Sunday, February 20, 2005

Where is Harvard's Board of Overseers?

One day after Valentine's Day, more than 250 tenured professors from the Faculty of Arts and Sciences at Harvard University had a "fierce conversation" with their President, Lawrence H. Summers. A "fierce conversation", according to Susan Scott, author of the book by the same name, is "one in which we come out from behind ourselves, into the conversation, and make it real."

The stakeholders in Boston's most Brahmin institution truly did step out from behind their usual quiet and ivory-towered halls to "interrogate the reality" of Summers' alleged autocratic and, some say, intimidating management and leadership style.

The question that has not been asked thus far in the clamor since this intense debate began in mid-January is this:

    "Where is Harvard's Board of Overseers?"

It's as if a revolution occurred in a proxy meeting, with investors and stakeholders challenging the CEO's leadership, charging that he was "damaging the institution" by his words and deeds.

But it is the Board's responsibility to ensure that the President of an organization is doing the right job and doing it effectively. It is the Board's governance accountability to oversee the strategic direction of the organization and make sure the CEO has it on track. If the President does not perform, it should not take a revolution from below deck to do the job that should have been done from the navigation room.

What we have here, perhaps, is a failure not only to lead well, but also a failure of governance.

Another key question we should ask is whether the University, Summers, and the Board of Overseers at Harvard are really that much different from the autocratic, intimidating and confrontational management styles that characterize much of American corporations?

If the top tier of management at most major U.S. firms had the protection of tenure, what might they say to their leaders? In an open marketplace, where one's check is highly dependent on one's loyalty, we should not be surprised if we see few rebellions from below deck in corporate America; few attempts to reveal the truth about the emperor with no clothes. Nonetheless, we should expect "fierce conversations" at least from the board of directors. And we should expect no less from Harvard's Board of Overseers.

Harvard's own "governance guru", Jay W. Lorsch, said that "the board today is a fragile institution." It need not be the case. Boards, today, have the mandate to exhibit strength, courage, and wisdom to "interrogate reality" and "tackle tough challenges" as Susan Scott says. Boards must be fierce and directors must be independently fierce in their pursuit of the answers to the tough questions they must ask of management.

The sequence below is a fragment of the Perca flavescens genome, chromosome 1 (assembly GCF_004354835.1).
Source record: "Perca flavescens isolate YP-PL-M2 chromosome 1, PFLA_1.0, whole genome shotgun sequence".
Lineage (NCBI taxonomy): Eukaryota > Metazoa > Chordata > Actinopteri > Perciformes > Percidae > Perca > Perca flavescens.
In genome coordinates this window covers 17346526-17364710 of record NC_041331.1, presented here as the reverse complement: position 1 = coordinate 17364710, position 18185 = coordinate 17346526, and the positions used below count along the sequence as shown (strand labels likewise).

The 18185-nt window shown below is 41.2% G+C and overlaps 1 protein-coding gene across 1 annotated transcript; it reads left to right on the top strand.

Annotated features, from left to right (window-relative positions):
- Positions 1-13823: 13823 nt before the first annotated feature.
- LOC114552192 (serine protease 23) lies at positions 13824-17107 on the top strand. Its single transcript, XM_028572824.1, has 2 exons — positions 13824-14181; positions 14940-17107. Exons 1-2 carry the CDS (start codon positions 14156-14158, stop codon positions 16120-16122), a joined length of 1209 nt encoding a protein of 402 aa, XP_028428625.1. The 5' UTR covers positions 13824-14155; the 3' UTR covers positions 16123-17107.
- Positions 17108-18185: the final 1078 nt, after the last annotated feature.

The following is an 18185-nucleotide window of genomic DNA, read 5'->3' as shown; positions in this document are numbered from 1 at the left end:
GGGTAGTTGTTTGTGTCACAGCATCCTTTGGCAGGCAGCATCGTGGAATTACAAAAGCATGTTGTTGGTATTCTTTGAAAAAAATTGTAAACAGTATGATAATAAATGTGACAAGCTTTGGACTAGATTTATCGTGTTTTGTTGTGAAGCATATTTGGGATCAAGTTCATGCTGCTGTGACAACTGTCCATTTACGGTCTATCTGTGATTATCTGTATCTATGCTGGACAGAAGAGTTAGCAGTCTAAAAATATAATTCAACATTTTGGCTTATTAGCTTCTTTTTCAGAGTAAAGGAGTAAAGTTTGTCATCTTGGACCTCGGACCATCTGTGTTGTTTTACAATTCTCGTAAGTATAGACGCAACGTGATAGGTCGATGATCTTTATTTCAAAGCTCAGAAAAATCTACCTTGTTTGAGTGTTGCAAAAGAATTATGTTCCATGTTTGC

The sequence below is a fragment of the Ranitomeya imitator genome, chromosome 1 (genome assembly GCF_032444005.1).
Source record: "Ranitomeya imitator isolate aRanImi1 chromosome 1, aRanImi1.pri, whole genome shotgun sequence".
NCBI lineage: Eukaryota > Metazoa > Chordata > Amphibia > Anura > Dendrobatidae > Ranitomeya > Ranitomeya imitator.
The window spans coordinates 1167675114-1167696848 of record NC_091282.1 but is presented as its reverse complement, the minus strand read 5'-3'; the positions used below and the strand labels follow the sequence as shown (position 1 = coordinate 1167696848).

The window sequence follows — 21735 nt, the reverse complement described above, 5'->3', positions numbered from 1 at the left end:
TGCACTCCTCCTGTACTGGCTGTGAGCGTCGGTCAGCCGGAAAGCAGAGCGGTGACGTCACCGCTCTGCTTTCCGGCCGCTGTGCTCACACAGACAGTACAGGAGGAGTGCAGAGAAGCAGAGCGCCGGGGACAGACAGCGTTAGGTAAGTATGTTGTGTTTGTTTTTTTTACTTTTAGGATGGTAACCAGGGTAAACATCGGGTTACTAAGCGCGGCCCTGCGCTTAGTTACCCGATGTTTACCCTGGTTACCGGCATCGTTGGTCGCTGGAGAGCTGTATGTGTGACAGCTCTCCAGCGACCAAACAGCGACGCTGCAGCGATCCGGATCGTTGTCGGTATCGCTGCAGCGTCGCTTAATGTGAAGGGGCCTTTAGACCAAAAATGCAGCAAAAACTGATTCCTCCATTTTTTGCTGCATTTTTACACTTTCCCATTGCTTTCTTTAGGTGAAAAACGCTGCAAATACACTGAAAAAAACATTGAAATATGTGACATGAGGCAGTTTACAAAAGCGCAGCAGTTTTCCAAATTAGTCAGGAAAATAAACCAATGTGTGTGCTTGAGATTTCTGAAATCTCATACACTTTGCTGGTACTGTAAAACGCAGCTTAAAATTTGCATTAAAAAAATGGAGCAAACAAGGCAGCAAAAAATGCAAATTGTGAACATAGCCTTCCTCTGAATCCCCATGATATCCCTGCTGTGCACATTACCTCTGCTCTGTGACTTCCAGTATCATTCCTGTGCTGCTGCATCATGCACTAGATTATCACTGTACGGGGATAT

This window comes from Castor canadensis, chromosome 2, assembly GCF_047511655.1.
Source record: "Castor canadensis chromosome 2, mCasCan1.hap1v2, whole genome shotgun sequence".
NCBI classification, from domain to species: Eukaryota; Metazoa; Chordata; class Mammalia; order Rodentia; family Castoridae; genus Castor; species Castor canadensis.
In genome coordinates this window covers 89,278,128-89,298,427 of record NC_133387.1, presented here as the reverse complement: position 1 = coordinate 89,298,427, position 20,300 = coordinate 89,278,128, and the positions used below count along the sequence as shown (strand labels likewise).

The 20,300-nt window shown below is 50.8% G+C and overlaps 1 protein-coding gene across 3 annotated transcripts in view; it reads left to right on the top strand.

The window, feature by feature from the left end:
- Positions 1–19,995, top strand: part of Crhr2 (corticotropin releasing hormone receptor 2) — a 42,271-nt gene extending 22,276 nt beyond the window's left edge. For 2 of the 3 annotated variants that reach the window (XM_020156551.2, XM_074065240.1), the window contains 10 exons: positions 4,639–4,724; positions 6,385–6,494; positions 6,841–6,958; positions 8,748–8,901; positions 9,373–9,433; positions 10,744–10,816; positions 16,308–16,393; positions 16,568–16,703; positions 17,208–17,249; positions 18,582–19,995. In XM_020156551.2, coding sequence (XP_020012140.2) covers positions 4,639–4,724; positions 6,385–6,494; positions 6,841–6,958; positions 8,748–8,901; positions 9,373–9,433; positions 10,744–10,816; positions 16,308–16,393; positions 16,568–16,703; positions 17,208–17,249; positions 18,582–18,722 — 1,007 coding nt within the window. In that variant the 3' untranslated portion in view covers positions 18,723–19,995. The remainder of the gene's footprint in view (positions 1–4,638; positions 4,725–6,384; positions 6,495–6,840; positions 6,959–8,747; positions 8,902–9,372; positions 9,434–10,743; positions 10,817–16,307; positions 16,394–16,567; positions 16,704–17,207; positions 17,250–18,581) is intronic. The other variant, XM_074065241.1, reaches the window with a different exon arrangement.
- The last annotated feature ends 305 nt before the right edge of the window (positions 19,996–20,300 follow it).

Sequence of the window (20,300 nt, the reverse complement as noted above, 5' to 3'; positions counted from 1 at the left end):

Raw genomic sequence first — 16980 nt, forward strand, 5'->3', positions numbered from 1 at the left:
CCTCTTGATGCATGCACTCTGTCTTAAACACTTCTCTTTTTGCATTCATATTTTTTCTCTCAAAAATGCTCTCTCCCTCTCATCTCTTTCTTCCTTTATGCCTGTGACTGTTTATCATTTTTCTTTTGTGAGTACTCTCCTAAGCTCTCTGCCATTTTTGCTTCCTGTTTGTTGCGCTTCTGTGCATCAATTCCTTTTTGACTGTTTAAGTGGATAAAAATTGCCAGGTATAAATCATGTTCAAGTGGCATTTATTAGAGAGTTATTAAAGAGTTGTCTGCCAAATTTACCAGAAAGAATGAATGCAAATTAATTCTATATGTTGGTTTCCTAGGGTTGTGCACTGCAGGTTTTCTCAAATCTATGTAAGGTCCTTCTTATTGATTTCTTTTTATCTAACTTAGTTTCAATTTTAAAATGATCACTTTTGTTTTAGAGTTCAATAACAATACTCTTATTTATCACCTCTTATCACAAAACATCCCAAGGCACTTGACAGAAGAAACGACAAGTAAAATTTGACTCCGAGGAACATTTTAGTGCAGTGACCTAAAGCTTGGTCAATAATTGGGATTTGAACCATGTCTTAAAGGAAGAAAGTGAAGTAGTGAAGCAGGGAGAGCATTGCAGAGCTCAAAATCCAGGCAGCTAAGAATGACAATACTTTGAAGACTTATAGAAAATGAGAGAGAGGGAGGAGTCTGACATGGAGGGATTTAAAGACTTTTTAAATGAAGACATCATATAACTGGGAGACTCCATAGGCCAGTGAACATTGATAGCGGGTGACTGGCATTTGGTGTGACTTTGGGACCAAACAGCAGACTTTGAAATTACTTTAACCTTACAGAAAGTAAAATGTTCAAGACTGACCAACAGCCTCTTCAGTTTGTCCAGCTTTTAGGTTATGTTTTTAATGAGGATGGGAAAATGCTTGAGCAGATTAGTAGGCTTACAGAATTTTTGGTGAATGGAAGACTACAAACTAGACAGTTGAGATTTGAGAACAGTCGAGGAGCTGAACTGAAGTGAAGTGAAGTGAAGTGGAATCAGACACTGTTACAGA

There are several areas inside a board where "fierce conversations" could occur:

  • when the nominating committee interviews independent director candidates;
  • when the audit committee interrogates the auditors, management and CFO;
  • when the board answers question from the investment community;
  • when individual directors visit the shop floor to get the real story about customers and operations;
  • when the governance committee undertakes the board appraisal process;
  • when the board probes the depth and risks inherent in the organization's management development plan; and
  • when the board evaluates the cheif executive's performance and ability to lead the organization.

In fact, just about all board interactions could be described as "1 C @ T" - "one conversation at a time", again quoting Scott.

The most crucial conversation that a board must have is with top management - the CEO - and it goes something like this:

    "Are you presenting to us, in good faith, the complete and accurate strategic vision for this organization and an honest picture of how you are working to get there?"

    "Are we able to work together to take us forward from here? And are we truly evaluating our progress toward achieving our goals on a consistent basis?"

The contract between the CEO, together with his management team, and the board of directors is unique. It is an agreement between unequal equals. The CEO must find people he trusts implicitly and totally with the governance of his corporate entity. Then the board works with that trust to exercise ultimate responsibility and accountability to the investors, the stakeholders and the future.

And, at Harvard, just like at any other educational, charitable, or corporate entity, the board is the point of total accountability for the behavior - good or bad - of the man or woman at the top. If that leader needs a "good talking to", then the board owns the exclusive right and responsibility to initiate that "fierce conversation".




Susan Scott: Fierce Conversations: Achieving Success at Work and In Life, One Conversation at a Time (272 pp., Viking Press, September 2002). See also: FierceInc.com